Handfish: hard to spot, easy to disturb
Handfish are a group of coastal anglerfish with a narrow distribution in South East Australia. There are 14 species, with seven endemic to Tasmania and the Bass Strait. Spotted Handfish once extending up Tasmania’s east coast and were considered a common fish.
The decline of Spotted Handfish may have started as by-catch from historic near-shore dredge fisheries for scallops. In more recent times, coastal infrastructures such as swing mooring for yachts destroys their preferred complex habitats and spawning substrates.
Spotted Handfish are the first marine fish to be listed as critically endangered on the IUCN red list.
20 years of monitoring and conservation
CSIRO and research partners, have a long history of monitoring Tasmania’s Spotted Handfish population.
Since the 1996 IUCN listing a collaborative research program has been ongoing between CSIRO, the University of Tasmania, the State and Federal governments and the Derwent Estuary Program to conserve fish.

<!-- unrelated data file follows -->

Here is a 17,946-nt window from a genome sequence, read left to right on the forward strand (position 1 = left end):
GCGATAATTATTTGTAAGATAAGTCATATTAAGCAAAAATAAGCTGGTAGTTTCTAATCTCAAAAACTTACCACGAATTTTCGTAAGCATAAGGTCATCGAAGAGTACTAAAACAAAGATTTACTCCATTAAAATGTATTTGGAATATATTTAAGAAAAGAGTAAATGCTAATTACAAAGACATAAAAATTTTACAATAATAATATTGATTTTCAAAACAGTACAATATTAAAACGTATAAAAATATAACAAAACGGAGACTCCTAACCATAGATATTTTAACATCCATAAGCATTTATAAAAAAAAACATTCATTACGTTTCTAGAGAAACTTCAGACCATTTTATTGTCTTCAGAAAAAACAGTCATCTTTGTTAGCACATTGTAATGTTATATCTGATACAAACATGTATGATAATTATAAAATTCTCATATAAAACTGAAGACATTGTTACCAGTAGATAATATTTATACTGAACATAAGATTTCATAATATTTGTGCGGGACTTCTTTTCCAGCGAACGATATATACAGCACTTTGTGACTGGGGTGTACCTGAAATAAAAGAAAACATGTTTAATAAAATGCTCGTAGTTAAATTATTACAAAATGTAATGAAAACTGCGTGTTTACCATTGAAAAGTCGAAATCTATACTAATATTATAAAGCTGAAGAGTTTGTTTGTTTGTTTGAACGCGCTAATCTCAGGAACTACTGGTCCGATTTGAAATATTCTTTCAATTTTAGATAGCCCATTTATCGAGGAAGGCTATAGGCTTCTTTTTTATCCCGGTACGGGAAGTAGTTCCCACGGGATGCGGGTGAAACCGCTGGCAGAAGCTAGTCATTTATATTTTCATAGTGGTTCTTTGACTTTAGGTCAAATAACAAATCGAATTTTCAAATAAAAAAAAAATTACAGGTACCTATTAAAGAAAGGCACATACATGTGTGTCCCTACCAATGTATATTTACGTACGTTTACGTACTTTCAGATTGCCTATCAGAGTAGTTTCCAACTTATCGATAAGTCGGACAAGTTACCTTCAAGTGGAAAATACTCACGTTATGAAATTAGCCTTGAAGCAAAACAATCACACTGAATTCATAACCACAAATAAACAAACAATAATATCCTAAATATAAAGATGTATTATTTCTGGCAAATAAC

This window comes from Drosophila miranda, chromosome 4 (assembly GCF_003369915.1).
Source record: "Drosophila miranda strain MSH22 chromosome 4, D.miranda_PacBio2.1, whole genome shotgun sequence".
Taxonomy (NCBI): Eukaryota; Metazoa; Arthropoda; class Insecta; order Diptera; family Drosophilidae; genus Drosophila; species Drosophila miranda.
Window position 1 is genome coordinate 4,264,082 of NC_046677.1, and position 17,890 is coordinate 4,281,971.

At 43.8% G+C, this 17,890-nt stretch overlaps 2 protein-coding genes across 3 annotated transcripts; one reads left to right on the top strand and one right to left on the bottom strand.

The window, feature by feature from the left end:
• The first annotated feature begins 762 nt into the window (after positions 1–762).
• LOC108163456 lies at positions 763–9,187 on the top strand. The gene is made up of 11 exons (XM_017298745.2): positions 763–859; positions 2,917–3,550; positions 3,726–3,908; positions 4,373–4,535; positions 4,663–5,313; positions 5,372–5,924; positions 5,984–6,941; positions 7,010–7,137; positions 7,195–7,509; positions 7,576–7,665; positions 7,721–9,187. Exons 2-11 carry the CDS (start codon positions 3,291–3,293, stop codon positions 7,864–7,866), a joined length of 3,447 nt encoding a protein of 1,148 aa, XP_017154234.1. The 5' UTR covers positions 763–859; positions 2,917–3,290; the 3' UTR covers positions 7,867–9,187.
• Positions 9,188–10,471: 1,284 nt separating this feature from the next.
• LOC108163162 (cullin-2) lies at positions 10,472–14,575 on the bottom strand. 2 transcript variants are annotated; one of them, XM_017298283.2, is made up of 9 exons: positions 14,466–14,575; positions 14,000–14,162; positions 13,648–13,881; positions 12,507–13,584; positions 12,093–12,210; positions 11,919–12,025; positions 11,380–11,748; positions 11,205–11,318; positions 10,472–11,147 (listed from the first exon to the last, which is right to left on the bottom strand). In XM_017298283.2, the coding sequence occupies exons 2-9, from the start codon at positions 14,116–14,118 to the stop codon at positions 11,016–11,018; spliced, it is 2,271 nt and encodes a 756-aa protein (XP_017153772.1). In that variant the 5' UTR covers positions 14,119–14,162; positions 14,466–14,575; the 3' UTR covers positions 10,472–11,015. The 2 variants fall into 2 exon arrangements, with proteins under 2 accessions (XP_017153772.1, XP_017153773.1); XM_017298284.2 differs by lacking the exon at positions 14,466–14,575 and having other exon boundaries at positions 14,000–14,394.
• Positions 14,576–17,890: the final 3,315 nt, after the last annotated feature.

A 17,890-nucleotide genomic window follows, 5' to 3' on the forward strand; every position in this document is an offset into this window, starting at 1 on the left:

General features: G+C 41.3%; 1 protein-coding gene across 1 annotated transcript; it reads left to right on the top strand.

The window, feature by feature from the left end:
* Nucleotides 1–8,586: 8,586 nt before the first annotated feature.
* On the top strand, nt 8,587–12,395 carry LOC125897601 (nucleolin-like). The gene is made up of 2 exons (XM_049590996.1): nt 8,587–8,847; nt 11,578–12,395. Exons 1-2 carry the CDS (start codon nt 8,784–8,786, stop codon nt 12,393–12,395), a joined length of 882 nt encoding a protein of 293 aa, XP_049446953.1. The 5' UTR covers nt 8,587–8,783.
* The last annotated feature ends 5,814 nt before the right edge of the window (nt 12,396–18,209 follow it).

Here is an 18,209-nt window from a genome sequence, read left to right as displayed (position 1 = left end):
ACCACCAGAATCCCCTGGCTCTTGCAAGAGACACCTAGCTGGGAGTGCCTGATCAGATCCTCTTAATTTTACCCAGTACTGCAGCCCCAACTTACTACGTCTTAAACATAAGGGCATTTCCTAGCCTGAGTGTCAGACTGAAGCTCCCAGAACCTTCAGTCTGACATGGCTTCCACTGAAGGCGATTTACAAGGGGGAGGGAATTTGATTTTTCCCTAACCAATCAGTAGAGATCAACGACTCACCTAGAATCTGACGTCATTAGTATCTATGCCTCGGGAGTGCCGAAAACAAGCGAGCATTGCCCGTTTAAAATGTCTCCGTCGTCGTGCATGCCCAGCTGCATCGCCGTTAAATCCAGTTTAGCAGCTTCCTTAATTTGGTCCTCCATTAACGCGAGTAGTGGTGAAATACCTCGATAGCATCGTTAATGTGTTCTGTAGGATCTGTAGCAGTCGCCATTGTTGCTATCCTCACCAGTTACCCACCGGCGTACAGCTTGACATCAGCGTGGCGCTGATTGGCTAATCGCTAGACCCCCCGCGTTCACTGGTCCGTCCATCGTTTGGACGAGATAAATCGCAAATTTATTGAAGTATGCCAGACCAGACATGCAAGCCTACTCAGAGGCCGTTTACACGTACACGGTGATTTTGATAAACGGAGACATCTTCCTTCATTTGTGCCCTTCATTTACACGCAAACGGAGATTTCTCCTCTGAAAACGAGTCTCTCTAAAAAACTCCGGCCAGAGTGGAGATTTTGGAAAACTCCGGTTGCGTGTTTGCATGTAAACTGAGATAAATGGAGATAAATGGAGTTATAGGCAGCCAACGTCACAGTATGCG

Surveys have established that local populations exist at nine small sites in the Derwent Estuary, and in 2015 an additional local-population was also discovered in the D’entrecasteaux channel.
In 2017 a project commenced to collect an ‘ambassador population’ from the Derwent in order to create a captive breeding population. This breeding population will be placed in Seahorse World Tasmania and at the SEA LIFE Melbourne Aquarium. The project is made possible through a partnership between the aquaria, CSIRO and the National Environmental Science Programme’s Marine Biodiversity Hub, the Zoo and Aquarium Association, and the University of Tasmania.
Reversing the trend through captive breeding
The Spotted Handfish captive breeding program has commenced, and has already yielded successful fish captures and re-homing of female and male specimens into CSIRO Hobart’s holding tanks.
Watch the video below for the latest progress on the project: